Having read the Douglas Botting book in the last month, it was useful to find out his side of the story of his brief work with Gavin Maxwell too. He lives with his wife and family among the mountains of the Scottish Highlands, where he runs the world-famous Aigas Field Centre. He lives with his wife and family among the mountains of the Scottish Highlands, where he runs the world-famous Aigas Field Centre. It is also an account of a privileged and largely vanished world, that of the English country house and its inhabitants, and the rich and glorious countryside that still existed after the Second World War. His book Gods of the Morning won the inaugural Richard Jefferies Prize. The thought of going by to a desk job was too much to bear, so he stayed in Scotland and wrote The White Island, a book about the short but intense time spent with Maxwell.
He did go and hated it, turning more against working in unsustainable industries after the massive oil spill in the Isles of Scilly in 1967. While the animal kingdom was still a hunting ground for most of their ilk, sensitive souls like Lister-Kaye and Maxwell sensed that the time had come for a less destructive relationship. Sir John Lister-Kaye has spent a lifetime exploring, protecting and celebrating the British landscape and its creatures. He had a distant relationship with his father but was much closer to his mother. The final few chapters of The Dun Cow Rib are a moving recollection of the last days of both Maxwell and Helen Lister-Kaye.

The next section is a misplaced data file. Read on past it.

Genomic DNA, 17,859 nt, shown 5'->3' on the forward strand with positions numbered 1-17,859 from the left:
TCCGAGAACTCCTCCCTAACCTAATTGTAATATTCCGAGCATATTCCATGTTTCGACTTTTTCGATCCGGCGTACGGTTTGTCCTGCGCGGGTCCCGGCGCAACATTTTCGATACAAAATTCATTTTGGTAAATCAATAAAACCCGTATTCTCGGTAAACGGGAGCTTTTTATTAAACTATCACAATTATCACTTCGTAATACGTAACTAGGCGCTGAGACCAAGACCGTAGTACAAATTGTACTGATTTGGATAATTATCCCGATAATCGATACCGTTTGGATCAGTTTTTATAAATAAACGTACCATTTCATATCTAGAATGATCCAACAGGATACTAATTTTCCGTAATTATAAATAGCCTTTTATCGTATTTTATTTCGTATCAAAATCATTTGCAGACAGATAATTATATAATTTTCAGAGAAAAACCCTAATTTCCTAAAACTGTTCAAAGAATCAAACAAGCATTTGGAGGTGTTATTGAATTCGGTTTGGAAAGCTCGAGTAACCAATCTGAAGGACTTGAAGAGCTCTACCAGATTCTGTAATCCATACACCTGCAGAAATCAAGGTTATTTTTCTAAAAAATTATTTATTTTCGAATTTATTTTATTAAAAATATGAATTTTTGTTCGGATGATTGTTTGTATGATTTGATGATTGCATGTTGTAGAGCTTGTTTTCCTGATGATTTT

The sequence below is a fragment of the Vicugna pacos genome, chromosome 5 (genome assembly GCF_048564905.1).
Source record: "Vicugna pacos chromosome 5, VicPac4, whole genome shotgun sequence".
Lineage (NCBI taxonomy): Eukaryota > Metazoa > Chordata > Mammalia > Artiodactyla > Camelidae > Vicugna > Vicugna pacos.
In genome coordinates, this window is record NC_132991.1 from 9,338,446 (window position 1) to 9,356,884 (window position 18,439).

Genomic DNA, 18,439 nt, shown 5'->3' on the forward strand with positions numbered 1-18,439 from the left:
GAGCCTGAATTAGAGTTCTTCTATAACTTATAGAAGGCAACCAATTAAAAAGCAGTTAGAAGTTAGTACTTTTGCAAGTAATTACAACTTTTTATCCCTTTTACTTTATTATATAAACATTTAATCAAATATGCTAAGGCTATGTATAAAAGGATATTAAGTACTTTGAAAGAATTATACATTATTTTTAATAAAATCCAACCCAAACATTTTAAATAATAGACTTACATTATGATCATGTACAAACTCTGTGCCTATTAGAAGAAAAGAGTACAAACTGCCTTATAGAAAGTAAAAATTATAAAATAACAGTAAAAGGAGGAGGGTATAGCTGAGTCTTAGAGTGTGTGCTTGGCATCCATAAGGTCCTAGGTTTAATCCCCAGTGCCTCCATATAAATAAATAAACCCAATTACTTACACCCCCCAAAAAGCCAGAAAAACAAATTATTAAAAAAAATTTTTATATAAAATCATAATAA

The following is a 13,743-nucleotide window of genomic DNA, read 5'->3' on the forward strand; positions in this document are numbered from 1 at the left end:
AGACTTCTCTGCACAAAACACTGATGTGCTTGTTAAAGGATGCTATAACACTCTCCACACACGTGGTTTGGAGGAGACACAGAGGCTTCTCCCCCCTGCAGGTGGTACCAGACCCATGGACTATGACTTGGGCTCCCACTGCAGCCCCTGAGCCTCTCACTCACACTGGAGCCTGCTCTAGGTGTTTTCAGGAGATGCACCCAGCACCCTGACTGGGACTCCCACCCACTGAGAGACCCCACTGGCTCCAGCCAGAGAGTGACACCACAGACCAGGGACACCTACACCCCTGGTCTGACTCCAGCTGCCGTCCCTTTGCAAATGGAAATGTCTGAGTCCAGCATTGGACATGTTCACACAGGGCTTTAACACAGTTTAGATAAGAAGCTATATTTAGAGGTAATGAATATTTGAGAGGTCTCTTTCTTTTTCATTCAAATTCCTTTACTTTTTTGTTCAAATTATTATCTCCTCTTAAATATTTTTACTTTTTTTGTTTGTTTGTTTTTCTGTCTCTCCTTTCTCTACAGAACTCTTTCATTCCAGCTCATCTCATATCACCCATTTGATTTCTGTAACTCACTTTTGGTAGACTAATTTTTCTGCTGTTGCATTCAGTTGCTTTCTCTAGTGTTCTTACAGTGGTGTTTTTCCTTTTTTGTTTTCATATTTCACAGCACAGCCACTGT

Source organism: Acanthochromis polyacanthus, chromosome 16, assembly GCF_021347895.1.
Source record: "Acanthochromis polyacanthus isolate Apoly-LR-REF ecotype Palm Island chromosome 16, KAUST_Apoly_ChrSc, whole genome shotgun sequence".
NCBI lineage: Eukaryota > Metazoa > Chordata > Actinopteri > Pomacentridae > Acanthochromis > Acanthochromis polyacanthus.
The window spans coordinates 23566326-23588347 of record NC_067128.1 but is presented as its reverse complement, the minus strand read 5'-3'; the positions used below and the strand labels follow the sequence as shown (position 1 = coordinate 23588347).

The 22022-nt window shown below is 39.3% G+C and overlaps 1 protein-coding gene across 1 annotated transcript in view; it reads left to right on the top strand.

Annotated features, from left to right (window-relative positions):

I'm probably damning it with faint praise, but so be it. After reading this flawed but wildly entertaining book, we now know he is also a one-man argument against formal education. For the last 40 years, John Lister-Kaye has run the Aigas Field Centre, an old Georgian manor house just to the west of Inverness and set in the beautiful highland landscape. This latest book, The Dun Cow Rib tells the story of the long and winding route that he took to get there. It is also an account of a privileged and largely vanished world, that of the English country house and its inhabitants, and the rich and glorious countryside that still existed after the Second World War. He had a privileged upbringing, he is a baronet after all, and he loved growing up with his grandparents at the manor house where the Dun Cow Rib was always hanging from a chain. Born into a privileged family, John was dispatched to boarding school at an early age after his mother developed a rare and serious heart condition.
This latest book, The Dun Cow Rib tells the story of the long and winding route that he took to get there. I adored every chapter, rife with charming detail. The writing was evocative and nostalgic, really bringing to life a time period I was not alive to see. His book Gods of the Morning won the inaugural Richard Jefferies Prize. He collected butterflies and moths.